What do we really mean when we say “petite”?

When you hear the term “plus sized,” most people generally know what someone is talking about. They’re talking about the women who are a size 12 or larger, who are in those Lane Bryant ads and fighting to find their place in the fashion industry. You think of women like Ashley Graham, Denise Bidot, Melissa McCarthy and Queen Latifah.

But then on the other side of the size spectrum, you have what’s formally known as “petite,” and that’s not a word that has such a clear and obvious definition. Despite the average American woman standing at 5’4”, the word “petite” remains confusing to many. To some, the word “petite” conjures up visions of very thin, pixie-like women, like Tinkerbell, Mila Kunis or Kristen Chenoweth. She is small and slight and sprightly.

“I think there’s this idea of something petite being something you can ‘put in your pocket’ — or at least that’s a phrase that gets used a lot with the word petite,” Bianca Caampued, who’s five feet tall and the co-founder of Small Girls PR, said. “Or that petite just means tiny all around. But obviously it doesn’t work the other way around when you say the word thin. You wouldn’t automatically assume petite, [like] a tall person could be thin. So the words aren’t interchangeable, but the word petite can be associated with thin in people’s minds.”

To clear things up a bit: “Petite” is in reference to a woman’s height, and not her weight. A petite woman can be a size 2 or a size 8 or a size 12 or a size 18. If she’s roughly shorter than 5’4”, which is the industry standard to be considered petite for retailers like Stature and Ann Taylor Loft and Asos, then she’s petite, full stop.

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Then if you think about the retail world, the word “petite” could end up conjuring up visions of petite sections in department stores, which are less Ruth Negga and more Dr. Ruth, with unflattering and matronly prints and silhouettes.

“You say the word ‘petite’ and you get this vision of a poorly-lit afterthought section next to a missus section,” Avani Agarwal, who’s five feet tall and is the co-founder of Stature, an online store aimed at short women, said. “Like professional attire for your first job out of college.”

“What comes to mind is a little pantsuit or a petite sophisticate,” Camille Moroz, who’s five feet tall and the other co-founder of Stature, added. “What you think is these little sweater sets. Petite becomes this personality trait rather than a size difference.”


These two visions, according to the truly petite women we spoke with, are confusing the idea of what “petite” is really intending to describe. And in spite of petite sections in department stores across the United States, petite women do not all want to wear sweater sets or professional attire. They’re women of various sizes and ages and styles, just like women of any other height.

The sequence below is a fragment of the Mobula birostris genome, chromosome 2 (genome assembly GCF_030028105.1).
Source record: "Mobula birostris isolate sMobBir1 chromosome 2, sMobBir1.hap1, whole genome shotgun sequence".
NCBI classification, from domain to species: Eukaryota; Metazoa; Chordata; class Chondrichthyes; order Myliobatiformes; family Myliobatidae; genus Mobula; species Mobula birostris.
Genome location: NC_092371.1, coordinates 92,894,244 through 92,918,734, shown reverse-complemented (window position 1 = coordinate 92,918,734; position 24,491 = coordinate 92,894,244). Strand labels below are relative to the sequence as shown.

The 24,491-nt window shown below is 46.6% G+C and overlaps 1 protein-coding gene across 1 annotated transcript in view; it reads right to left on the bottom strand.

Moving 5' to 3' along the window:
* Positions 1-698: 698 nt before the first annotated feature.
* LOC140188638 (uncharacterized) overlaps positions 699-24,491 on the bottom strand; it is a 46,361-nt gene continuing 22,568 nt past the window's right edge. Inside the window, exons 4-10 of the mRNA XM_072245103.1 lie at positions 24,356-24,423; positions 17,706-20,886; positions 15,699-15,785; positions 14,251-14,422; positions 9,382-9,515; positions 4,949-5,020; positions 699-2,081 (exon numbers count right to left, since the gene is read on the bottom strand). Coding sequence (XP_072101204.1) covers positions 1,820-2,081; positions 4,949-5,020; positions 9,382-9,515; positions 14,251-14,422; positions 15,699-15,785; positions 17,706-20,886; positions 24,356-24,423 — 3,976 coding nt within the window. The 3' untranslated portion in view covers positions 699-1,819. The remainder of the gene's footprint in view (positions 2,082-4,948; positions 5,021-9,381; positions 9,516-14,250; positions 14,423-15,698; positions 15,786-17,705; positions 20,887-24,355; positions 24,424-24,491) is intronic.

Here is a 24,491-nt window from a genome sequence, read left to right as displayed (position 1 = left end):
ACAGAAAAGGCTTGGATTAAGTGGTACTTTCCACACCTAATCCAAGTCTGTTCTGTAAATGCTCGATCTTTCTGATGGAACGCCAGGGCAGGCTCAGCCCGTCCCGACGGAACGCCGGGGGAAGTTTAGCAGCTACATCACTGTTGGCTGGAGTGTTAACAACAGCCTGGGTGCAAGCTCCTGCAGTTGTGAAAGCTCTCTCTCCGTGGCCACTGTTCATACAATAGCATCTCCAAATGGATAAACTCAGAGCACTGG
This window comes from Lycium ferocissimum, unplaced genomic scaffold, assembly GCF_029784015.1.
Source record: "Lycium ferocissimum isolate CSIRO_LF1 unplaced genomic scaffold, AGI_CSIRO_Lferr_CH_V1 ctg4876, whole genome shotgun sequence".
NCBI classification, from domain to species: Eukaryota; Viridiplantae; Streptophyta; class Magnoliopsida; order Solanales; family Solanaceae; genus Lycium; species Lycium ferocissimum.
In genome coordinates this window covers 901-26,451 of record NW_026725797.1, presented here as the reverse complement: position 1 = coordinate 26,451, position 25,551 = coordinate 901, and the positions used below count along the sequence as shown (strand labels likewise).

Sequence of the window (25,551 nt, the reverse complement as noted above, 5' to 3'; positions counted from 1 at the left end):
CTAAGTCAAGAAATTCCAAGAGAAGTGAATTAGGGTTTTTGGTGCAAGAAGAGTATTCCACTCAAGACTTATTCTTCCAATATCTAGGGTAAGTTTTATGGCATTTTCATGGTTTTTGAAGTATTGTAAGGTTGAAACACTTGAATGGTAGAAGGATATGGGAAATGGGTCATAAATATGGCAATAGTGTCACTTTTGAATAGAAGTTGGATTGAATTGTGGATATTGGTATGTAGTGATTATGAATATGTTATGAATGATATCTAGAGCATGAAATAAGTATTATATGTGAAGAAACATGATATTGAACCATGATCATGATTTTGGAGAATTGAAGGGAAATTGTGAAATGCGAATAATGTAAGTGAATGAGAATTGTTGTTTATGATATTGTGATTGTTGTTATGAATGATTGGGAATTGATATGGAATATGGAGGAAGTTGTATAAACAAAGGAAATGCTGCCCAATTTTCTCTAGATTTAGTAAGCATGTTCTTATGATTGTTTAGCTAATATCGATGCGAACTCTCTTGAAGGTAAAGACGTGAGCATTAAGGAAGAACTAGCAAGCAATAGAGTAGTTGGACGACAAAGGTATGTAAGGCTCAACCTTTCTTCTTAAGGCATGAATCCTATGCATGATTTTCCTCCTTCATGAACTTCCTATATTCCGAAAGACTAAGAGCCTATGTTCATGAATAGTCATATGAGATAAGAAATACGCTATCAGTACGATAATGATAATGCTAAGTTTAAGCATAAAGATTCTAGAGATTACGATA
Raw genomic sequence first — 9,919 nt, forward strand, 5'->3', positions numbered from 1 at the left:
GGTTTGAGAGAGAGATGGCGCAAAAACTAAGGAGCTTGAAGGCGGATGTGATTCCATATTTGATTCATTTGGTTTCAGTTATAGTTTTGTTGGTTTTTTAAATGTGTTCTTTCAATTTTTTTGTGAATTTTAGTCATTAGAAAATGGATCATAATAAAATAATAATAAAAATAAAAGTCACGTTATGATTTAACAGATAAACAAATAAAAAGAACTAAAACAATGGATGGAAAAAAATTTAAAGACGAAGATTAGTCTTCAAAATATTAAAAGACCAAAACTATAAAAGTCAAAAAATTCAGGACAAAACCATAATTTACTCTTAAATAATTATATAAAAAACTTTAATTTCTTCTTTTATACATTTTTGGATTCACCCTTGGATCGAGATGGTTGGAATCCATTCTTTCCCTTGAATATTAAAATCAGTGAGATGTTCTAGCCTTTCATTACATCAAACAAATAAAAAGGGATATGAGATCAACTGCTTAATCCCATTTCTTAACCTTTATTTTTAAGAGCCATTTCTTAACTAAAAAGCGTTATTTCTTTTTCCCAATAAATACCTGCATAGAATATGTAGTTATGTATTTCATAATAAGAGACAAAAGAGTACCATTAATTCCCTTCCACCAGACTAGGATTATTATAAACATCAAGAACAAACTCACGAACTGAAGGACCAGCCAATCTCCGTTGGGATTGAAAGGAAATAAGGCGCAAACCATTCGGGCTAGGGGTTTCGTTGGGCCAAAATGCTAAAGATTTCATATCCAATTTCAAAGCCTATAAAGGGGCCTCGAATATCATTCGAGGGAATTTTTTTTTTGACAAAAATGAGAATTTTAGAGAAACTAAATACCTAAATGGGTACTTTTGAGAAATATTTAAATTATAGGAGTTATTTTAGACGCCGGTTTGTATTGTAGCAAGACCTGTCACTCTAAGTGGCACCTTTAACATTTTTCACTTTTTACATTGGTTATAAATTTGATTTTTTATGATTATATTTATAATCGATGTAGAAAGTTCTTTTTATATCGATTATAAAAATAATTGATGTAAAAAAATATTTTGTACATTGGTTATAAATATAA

Currently, much like plus-size clothing, petite clothing is trying to evolve and craft a better reputation. Agarwal and Moroz’s Stature is a prime example of this. Instead of stocking sweater sets and professional attire, they duo is finding high-quality, sometimes designer pieces that fit smaller frames, meaning the hems are shorter and the armholes are higher and the waist could theoretically hit a shorter woman’s waist.


Currently, most of the clothing Stature sells is a size S or XS, but according to Agarwal and Moroz, women who don’t usually fall into those sizes shouldn’t be totally miffed. The most important thing to look at is measurements. Many of the clothes at Stature are oversized, so a size small could fit a woman who isn’t normally a size small.

“When it comes to our clothing, we only feature clothing on models who are 5’3” and under, and we alter length according to torso length, shoulder width, sleeve lengths, inseams, armholes and the distance from the shoulder to the bust to the waist,” Agarwal said.

Eventually, they of course want to expand the sizes they stock, but Stature is already doing something important in the industry. They’re using truly petite models, which allows petite women to see what garments would really look like on their frame. It’s a vital step that could lead to fashion taking petite women more seriously.


“If more and more brands actually started making products that span the size range, and use ‘petite’ models in campaigns, that would be a step in the right direction,” Caampued said. “The social/digital landscape has allowed us to be able to see people actually using/wearing brands’ products and merchandise in a real-life way, and more and more brands have begun to tap ‘real people’ reflective of their customer base. It’s like anything else — the more awareness brought by both the brand and the consumer (or influencers), the more it becomes accepted as a norm.”

For shorter women, a fashion revolution really may be coming their way.